Turns out, typos and misspellings cost time, reputations -- and lots of money.
This week, workers botched the spelling of actress Julia Louis-Dreyfus' name while crafting her star on the Hollywood Walk of Fame, forgetting the "o" in "Louis" and leaving out the hyphen between "Louis" and "Dreyfus." Masons hurried to correct the mistake just hours before a ceremony honoring the "Seinfeld" star, replacing the typo with a properly spelled, though slightly mismatching, nameplate.
"The misspelling was so perfectly apt, a great metaphor for show business," she said. "Right when you think you've made it, you get knocked down."
Though embarrassing, the typo actually left Louis-Dreyfus in good company. Walk of Fame honoree Dick Van Dyke's name was butchered into "Vandyke" in 1993.
But these Hollywood misspellings pale in comparison to a spelling gaffe that famed science fiction writer Arthur C. Clarke once called "the most expensive hyphen in history."
In 1962, a programmer forgot to insert a mathematical symbol into a computer code, resulting in the Mariner 1 space probe being destroyed several minutes into its mission rather than making it to Venus, its intended destination.
That typing goof cost about $80 million, but back on Earth other spelling mistakes have also sent cash into black holes.
In 2007, a car dealership in Roswell, N.M., tried to mail 50,000 scratch-and-win cards to potential customers -- with one grand prize of $1,000. Unfortunately for the car dealership, each card was a grand-prize winner, resulting in what would have been a $50 million typo. Unable to pay up, the dealership sent out $5 Wal-Mart gift cards in exchange for the misprinted tickets.
And just last year, Chilean engraver Pedro Urzua Lizana inadvertently left out the bottom part of the letter L while re-creating his nation's 50-peso coin, turning the word "CHILE" into "CHIIE." Sure, he got fired, but that didn't stop 1.5 million problem coins from being released into public circulation.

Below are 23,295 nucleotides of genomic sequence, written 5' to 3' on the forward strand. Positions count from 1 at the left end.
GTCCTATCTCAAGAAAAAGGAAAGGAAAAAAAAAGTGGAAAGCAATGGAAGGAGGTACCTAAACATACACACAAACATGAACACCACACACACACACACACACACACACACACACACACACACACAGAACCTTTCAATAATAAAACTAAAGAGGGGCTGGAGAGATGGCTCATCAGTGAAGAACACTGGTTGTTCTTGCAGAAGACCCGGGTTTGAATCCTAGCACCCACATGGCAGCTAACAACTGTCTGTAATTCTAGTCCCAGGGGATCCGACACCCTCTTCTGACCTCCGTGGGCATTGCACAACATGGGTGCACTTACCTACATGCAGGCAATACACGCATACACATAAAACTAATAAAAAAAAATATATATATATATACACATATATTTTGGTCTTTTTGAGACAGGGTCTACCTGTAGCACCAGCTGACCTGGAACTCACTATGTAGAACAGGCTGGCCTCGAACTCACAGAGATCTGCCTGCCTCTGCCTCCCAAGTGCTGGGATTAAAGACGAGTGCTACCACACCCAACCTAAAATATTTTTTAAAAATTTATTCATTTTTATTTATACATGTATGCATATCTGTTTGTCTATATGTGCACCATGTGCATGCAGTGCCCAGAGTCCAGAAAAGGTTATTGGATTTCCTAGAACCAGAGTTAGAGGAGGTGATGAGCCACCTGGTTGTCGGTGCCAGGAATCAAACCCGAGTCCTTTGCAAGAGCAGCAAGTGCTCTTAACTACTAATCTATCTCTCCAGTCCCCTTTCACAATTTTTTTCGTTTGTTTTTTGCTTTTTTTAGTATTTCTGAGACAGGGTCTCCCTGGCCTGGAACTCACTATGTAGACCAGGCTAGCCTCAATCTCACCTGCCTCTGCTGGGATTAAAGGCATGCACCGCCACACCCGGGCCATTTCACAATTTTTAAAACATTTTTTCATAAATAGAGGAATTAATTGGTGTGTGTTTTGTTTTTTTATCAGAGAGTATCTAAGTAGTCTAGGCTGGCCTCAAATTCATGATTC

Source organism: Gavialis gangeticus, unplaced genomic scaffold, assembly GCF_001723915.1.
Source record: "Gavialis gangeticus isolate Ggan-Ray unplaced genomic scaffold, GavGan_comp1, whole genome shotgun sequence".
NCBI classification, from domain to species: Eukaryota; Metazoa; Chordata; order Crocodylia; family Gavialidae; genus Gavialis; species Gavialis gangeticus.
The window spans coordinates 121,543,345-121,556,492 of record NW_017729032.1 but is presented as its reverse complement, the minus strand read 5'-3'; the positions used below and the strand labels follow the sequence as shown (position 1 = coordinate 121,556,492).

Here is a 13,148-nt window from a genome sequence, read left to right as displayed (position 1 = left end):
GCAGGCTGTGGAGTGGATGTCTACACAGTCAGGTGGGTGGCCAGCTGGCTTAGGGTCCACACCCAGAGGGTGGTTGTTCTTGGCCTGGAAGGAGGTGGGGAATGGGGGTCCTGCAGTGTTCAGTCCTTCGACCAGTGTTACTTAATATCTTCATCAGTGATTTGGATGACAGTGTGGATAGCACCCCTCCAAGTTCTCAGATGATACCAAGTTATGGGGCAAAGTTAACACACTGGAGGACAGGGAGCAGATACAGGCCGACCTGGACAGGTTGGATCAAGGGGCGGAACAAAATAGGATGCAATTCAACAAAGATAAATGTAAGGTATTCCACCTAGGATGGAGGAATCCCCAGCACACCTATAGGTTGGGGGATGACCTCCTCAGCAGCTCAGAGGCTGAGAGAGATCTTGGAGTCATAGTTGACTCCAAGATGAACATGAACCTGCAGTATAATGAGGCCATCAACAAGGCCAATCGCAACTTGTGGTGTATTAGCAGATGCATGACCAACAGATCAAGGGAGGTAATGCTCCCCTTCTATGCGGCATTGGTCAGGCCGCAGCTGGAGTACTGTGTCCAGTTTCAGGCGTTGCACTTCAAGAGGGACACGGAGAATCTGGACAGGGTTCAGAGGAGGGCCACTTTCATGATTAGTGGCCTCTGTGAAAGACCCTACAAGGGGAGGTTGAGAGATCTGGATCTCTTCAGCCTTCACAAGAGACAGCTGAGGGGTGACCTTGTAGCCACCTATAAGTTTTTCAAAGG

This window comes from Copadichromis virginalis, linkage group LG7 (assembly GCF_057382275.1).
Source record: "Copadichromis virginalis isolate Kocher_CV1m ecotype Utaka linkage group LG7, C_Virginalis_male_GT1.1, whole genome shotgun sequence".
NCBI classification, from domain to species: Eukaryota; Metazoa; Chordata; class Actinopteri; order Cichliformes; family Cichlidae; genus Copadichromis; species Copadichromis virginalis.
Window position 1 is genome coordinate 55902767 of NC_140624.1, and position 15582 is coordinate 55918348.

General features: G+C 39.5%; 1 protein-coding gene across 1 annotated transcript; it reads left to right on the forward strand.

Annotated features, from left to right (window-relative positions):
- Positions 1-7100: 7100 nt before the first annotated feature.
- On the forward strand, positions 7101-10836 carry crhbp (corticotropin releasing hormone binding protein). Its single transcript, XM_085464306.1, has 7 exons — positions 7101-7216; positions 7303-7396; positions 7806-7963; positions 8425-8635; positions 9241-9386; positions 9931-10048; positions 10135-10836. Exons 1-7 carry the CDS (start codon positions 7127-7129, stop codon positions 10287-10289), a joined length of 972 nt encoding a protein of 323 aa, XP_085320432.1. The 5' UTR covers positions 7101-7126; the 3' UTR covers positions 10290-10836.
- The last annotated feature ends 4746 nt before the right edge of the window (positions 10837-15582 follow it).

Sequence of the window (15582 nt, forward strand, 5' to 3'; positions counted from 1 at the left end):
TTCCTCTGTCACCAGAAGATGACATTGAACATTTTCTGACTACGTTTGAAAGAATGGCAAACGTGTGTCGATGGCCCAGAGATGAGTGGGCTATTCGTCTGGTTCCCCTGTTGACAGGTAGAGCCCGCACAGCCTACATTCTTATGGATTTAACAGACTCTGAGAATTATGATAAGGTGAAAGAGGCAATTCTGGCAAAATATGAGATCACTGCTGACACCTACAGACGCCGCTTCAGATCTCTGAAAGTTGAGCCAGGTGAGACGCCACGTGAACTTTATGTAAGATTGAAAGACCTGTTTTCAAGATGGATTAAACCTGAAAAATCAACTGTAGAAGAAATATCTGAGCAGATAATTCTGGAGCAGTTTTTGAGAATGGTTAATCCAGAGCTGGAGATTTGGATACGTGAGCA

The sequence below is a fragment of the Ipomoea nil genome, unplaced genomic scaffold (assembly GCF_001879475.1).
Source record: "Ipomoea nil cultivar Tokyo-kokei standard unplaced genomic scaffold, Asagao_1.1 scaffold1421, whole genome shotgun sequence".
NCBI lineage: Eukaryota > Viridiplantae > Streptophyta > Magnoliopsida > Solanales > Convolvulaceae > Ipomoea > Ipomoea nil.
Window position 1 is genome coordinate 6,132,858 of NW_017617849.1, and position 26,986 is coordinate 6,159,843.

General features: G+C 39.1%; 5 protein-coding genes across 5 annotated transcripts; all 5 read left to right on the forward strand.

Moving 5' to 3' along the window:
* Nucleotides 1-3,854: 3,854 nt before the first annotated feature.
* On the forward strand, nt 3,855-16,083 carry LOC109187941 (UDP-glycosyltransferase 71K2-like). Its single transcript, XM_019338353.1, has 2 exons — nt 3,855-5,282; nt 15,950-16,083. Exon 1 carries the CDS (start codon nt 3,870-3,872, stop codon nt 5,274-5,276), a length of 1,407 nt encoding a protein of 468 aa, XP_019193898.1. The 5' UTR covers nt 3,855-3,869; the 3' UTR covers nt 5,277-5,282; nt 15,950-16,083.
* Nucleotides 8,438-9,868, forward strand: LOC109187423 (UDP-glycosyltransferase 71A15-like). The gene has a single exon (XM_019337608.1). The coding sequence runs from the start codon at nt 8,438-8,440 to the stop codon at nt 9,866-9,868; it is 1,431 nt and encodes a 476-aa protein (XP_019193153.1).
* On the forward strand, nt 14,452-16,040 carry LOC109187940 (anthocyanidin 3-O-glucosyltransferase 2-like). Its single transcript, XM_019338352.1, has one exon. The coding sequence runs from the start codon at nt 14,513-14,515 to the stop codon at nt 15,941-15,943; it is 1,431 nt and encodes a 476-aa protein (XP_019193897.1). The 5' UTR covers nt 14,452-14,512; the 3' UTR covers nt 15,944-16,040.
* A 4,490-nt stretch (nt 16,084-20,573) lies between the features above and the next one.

Some typos are less costly, but no less embarrassing.
In 2004, an artist constructing a mural at a library -- of all places -- botched the spellings of some famous names, including Einstein, Shakespeare, Van Gogh and Michelangelo. Artist Maria Alquilar fixed the names but was unapologetic about the spelling mistakes on the $40,000 ceramic mural, which was installed at a new city library in Livermore, Calif.
"They are denigrating my work and the purpose of this work," she said back then. "The people that are into humanities, and are into Blake's concept of enlightenment, they are not looking at the words. In their mind, the words register correctly."
Typos seem to have a special place in America's national pastime.
In 2008, a statue honoring legendary Chicago Cub Ernie Banks outside of Wrigley Field butchered the ballplayer's famed quote "Let's play two!" The quip, referring to Banks' desire to play a double-header due to his sheer love of the game, was etched in as "Lets play two!," omitting the apostrophe.
The following year, baseball witnessed a giant typo when San Francisco Giants outfielder Eugenio Velez ran out on the field sporting a jersey reading "San Francicso." Later in the season, Washington Nationals players Ryan Zimmerman and Adam Dunn were given uniforms missing an "o" in "Natinals." Majestic, the company that made the jerseys, had no comment.
And just this week, when Atlanta Braves skipper Bobby Cox traveled to Washington, D.C., for a ceremony honoring him in his last season, he was greeted with a cake bearing this message: "Thanks for 50 great years Bobby Cocks."
Funny or not, some typos turn out to be fortuitous.
Google wouldn't have its name if someone hadn't botched its original moniker. Playing off the term "googolplex," a Stanford University student suggested the search engine be named "Googol." But when checking the availability of the word as an Internet domain, the student misspelled it "Google." The company decided to leave it as it was, even after realizing the error.
Perhaps the mother of all typos happened on June 15, 1992, in a Trenton, N.J., classroom, when sixth-grader William Figueroa stood in front of his class and spelled the word P-O-T-A-T-O on the board -- only to have then Vice President Dan Quayle "correct" him by having him add an "E" at the end. How important was the typo in defining Quayle as a clueless politician? In his 1994 memoir, he dedicated an entire chapter to it.
What's the moral of the story? Use spell check.